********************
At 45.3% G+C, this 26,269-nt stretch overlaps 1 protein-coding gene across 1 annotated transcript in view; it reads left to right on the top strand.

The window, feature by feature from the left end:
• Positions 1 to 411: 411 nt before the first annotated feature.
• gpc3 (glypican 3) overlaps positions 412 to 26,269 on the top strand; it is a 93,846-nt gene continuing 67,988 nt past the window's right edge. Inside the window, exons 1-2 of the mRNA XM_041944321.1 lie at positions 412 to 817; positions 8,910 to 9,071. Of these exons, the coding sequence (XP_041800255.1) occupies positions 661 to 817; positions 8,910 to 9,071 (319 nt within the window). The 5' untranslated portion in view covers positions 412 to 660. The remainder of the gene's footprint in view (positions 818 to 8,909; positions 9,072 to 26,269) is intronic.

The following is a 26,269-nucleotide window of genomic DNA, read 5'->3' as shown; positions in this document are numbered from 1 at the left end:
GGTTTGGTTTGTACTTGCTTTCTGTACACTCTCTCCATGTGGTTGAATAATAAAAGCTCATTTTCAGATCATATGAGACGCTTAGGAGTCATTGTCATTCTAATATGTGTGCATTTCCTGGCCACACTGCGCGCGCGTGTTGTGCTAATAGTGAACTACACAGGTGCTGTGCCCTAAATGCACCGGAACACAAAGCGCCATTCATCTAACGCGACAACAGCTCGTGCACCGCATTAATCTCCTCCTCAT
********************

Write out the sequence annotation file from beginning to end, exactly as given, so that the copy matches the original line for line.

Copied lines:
At 45.3% G+C, this 26,269-nt stretch overlaps 1 protein-coding gene across 1 annotated transcript in view; it reads left to right on the top strand.

The window, feature by feature from the left end:
• Positions 1 to 411: 411 nt before the first annotated feature.
• gpc3 (glypican 3) overlaps positions 412 to 26,269 on the top strand; it is a 93,846-nt gene continuing 67,988 nt past the window's right edge. Inside the window, exons 1-2 of the mRNA XM_041944321.1 lie at positions 412 to 817; positions 8,910 to 9,071. Of these exons, the coding sequence (XP_041800255.1) occupies positions 661 to 817; positions 8,910 to 9,071 (319 nt within the window). The 5' untranslated portion in view covers positions 412 to 660. The remainder of the gene's footprint in view (positions 818 to 8,909; positions 9,072 to 26,269) is intronic.

The following is a 26,269-nucleotide window of genomic DNA, read 5'->3' as shown; positions in this document are numbered from 1 at the left end:
GGTTTGGTTTGTACTTGCTTTCTGTACACTCTCTCCATGTGGTTGAATAATAAAAGCTCATTTTCAGATCATATGAGACGCTTAGGAGTCATTGTCATTCTAATATGTGTGCATTTCCTGGCCACACTGCGCGCGCGTGTTGTGCTAATAGTGAACTACACAGGTGCTGTGCCCTAAATGCACCGGAACACAAAGCGCCATTCATCTAACGCGACAACAGCTCGTGCACCGCATTAATCTCCTCCTCAT